2010 - SECCA CLINICAL Radiofrequency anal sphincter remodeling (Secca Procedure) for the treatment of fecal incontinence: long term follow up
Herman, Roman M.; Walega, Piotr; Herman, Roma B. Jagiellonian University, Krakow, Poland.
Poster presented at UEGW2010
METHODS: A total of 20 patients were enrolled in the study (14 females, 6 male) and underwent RFE. Attempts were made to contact all patients for follow-up, but only 18,14 and 10 were available 1,3 and 5 year respectively. The main causes of FI were either idiopathic or included obstetric injury, aging, and trauma from previous anorectal surgeries. These 20 patients had a mean age of 59.8 (range, 41-78) years. The mean duration of FI symp- toms was 95,7 months (range, 12–190) months. The mean treatment time was 34 (range, 20–40) minutes and the number of radiofrequency lesions in the anal canal varied from 50 to 78, with a mean of 64 . The radiofrequency procedure was well tolerated.There were 4 patients who experienced minor complications related to RFE, of whom 1 presented with minimal hematoma and bleeding within days after the procedure. Two patients complains of fever at 3-5 days after procedure, and the fourth patient revealed a small (2 mm) mucosal errosion two cm above dentral line on day 4 after treatment. All complications were resolved without incident.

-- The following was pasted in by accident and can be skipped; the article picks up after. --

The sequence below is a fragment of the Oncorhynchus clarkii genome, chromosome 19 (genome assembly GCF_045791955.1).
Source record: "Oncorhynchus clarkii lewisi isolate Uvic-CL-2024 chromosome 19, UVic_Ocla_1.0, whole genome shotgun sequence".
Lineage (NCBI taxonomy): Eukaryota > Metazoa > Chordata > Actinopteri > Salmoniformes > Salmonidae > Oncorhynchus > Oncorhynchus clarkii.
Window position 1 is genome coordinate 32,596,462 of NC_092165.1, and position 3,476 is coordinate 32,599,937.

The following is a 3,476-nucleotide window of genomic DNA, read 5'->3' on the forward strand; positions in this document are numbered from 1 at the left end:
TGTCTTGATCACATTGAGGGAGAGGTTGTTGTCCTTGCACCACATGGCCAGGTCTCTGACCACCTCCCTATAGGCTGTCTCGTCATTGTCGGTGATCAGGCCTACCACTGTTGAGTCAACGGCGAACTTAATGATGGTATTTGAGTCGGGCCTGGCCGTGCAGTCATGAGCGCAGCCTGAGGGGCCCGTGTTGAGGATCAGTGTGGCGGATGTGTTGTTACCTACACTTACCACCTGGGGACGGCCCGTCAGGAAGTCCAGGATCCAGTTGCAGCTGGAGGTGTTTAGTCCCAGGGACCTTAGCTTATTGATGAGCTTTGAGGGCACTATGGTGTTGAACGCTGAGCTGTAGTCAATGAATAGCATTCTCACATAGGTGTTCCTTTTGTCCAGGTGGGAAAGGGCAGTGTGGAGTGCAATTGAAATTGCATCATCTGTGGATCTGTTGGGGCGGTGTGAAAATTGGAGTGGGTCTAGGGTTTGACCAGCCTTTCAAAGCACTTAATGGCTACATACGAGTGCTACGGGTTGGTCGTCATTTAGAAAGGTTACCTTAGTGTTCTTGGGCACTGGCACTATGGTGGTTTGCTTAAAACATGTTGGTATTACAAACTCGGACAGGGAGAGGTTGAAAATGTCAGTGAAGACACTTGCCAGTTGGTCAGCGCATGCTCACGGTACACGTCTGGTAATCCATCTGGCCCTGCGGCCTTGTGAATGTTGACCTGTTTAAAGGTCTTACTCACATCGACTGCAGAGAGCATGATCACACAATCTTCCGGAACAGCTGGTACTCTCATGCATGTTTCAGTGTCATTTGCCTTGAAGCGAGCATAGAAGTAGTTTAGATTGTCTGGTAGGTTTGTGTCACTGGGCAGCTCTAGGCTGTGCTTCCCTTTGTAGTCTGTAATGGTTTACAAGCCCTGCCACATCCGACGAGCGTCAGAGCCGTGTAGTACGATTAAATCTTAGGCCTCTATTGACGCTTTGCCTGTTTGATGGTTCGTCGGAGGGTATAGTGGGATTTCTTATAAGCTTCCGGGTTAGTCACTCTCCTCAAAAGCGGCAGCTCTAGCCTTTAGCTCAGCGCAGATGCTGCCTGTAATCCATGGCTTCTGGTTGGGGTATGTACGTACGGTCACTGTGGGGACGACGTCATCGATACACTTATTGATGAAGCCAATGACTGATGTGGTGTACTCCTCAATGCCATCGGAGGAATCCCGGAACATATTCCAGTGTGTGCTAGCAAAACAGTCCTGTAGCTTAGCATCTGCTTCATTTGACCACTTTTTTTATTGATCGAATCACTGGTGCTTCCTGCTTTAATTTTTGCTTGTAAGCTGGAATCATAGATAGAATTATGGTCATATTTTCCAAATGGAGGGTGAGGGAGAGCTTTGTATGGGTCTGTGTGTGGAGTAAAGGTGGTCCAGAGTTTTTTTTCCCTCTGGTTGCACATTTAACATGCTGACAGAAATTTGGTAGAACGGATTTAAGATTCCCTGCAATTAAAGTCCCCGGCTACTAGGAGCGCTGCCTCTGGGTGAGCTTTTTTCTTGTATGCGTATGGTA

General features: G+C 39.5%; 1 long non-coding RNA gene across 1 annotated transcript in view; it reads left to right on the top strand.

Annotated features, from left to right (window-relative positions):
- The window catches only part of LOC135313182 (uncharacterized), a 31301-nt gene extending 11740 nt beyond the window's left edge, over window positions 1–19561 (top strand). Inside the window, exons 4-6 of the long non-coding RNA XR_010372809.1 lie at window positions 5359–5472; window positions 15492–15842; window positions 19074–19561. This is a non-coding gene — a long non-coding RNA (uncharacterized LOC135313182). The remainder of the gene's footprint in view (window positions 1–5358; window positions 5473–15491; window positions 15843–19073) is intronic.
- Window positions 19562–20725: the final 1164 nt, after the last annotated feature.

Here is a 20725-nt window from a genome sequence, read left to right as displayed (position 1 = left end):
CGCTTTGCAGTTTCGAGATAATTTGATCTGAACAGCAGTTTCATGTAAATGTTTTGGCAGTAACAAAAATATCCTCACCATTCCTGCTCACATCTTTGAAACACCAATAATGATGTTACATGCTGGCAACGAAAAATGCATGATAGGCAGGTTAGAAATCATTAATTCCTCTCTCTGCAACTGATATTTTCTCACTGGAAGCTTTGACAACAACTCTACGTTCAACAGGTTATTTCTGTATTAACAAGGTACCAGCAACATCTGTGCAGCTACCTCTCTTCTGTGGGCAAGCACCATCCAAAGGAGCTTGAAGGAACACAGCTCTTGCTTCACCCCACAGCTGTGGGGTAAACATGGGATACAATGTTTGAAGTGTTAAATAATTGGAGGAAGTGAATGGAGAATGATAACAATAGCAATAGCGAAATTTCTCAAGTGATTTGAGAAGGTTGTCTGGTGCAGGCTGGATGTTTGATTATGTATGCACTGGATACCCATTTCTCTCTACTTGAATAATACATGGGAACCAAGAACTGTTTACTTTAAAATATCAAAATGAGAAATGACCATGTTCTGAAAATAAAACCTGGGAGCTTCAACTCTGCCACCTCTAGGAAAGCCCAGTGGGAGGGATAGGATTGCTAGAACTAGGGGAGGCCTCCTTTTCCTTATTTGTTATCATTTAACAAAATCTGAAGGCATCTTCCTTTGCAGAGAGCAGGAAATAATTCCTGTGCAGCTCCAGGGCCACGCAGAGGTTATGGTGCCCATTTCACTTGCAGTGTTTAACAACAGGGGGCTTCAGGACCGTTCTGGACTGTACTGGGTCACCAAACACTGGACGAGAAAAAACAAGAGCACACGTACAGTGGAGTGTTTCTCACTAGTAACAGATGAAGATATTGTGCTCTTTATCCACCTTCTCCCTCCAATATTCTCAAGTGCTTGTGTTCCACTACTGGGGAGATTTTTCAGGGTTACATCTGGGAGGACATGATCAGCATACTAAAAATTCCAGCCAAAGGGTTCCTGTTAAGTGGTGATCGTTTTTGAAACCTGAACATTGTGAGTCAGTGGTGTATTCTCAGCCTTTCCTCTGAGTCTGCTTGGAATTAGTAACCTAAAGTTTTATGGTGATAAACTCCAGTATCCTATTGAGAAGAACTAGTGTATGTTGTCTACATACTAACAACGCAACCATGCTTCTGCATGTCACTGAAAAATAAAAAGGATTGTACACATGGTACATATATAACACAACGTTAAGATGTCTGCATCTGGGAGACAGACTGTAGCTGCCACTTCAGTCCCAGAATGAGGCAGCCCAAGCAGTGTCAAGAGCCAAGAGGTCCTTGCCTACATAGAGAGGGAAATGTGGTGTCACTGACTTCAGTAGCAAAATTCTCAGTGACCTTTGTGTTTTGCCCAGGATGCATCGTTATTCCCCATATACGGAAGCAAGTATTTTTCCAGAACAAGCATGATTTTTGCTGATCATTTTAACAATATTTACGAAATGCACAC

RESULTS: The initial CCF-FI score was 12,1 at baseline, which improved to a mean score of 10.4 at 1 year, 9,1 at 3. years and 7,8 five years afrer treatment . Slide shows the scores from the initial visit compared with the 60-months follow-up.
CONCLUSION: In the long-term , prospective study Secca (Radiofrequency Anal Sphincter Remodeling) appeared safe and effective FI treatment. It reduces the frequency and severity of FI symptoms, and improves patient’s quality of life. Therapeutic effect of Secca is related to the improvement of sphincter function and restored anorectal sensitivity & recto-anal coordination.